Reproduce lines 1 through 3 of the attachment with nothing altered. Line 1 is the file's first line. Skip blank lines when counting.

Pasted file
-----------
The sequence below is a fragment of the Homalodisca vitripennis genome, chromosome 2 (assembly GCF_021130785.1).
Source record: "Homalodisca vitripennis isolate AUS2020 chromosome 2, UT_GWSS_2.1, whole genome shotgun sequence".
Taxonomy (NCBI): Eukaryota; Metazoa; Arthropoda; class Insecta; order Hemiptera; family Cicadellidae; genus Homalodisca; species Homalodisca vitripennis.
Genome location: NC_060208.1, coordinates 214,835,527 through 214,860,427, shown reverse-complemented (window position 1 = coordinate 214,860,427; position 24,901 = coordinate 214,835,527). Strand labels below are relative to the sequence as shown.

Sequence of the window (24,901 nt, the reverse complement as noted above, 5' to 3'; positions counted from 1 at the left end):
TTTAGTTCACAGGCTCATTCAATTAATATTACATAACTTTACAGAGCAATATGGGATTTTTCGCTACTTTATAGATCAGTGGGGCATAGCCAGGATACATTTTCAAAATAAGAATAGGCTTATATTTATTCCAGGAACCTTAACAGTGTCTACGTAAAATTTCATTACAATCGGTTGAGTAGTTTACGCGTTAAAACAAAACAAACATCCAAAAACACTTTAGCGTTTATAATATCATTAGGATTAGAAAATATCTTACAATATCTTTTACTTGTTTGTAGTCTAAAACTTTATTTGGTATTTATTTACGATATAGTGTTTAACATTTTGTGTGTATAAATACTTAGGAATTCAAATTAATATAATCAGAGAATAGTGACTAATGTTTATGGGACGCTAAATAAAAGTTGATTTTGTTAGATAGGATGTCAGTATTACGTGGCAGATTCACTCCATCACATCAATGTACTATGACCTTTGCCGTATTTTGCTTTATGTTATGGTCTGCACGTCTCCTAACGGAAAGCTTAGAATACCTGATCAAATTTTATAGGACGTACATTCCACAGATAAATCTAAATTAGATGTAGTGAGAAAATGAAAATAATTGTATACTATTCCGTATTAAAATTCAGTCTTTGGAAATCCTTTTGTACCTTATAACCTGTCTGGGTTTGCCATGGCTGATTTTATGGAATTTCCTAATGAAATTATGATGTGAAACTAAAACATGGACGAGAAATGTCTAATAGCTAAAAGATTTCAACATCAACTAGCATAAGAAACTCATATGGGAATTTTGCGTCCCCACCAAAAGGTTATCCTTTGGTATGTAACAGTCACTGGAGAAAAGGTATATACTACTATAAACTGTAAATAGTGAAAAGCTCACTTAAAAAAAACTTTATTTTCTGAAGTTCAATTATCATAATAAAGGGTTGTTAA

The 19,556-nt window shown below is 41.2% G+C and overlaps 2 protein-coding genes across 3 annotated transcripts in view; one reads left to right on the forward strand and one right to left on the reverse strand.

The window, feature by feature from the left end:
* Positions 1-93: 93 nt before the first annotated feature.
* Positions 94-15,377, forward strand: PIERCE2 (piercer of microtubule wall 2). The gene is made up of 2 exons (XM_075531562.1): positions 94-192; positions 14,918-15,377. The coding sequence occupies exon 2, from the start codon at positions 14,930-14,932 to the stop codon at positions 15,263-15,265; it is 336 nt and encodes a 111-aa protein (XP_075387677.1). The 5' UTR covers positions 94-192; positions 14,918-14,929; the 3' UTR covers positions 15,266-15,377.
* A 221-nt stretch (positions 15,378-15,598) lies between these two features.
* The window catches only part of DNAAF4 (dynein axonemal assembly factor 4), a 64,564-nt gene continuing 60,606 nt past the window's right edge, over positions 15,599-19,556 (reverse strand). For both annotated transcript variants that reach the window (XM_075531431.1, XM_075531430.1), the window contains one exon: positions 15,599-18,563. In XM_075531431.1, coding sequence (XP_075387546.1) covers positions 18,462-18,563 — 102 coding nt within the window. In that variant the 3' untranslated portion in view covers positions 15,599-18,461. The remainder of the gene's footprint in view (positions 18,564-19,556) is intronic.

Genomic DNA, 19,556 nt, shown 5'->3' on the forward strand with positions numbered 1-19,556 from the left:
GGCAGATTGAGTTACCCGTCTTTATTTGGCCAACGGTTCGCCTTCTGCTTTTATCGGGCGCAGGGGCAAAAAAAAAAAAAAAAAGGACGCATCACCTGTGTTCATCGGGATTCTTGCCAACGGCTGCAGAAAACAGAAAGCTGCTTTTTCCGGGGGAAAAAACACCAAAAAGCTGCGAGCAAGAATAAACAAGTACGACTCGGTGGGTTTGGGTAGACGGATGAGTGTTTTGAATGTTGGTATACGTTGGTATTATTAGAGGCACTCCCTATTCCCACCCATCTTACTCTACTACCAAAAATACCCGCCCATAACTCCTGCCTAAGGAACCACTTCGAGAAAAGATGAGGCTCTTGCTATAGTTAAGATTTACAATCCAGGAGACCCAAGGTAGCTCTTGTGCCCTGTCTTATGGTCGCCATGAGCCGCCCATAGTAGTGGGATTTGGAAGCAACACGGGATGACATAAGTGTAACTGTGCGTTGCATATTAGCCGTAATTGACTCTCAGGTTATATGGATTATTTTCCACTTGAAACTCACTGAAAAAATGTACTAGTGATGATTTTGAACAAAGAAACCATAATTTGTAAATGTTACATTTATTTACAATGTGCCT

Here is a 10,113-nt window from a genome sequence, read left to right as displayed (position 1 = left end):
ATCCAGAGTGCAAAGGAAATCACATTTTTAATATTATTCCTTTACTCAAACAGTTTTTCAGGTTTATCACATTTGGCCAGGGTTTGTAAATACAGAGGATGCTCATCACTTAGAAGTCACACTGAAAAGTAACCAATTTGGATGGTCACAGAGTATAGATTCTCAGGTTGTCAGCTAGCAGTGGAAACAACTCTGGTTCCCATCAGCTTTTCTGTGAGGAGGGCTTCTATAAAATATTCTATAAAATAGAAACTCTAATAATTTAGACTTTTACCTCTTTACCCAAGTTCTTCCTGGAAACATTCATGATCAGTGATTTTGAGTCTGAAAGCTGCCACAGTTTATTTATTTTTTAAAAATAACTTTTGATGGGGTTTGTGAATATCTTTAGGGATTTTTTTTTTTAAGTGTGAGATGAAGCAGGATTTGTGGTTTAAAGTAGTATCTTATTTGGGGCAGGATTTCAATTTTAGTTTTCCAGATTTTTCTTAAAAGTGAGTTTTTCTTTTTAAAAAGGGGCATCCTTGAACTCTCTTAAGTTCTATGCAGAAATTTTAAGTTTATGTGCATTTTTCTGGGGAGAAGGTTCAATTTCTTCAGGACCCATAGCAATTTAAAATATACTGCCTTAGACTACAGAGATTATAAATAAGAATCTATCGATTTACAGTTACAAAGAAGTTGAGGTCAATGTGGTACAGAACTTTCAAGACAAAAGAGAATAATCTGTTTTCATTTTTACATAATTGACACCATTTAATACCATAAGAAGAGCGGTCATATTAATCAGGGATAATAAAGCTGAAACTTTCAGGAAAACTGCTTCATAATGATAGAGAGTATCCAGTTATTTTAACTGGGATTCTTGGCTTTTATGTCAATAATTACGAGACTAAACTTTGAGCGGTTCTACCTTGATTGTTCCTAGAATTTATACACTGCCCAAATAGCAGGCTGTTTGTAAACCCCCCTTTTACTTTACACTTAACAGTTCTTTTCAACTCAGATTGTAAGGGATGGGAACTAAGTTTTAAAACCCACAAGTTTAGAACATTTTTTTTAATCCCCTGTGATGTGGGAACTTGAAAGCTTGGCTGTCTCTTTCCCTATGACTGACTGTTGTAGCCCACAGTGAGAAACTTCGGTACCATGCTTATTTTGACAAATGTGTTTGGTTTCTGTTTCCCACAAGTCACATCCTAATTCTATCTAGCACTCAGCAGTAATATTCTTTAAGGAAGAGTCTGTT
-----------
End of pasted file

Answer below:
The sequence below is a fragment of the Homalodisca vitripennis genome, chromosome 2 (assembly GCF_021130785.1).
Source record: "Homalodisca vitripennis isolate AUS2020 chromosome 2, UT_GWSS_2.1, whole genome shotgun sequence".
Taxonomy (NCBI): Eukaryota; Metazoa; Arthropoda; class Insecta; order Hemiptera; family Cicadellidae; genus Homalodisca; species Homalodisca vitripennis.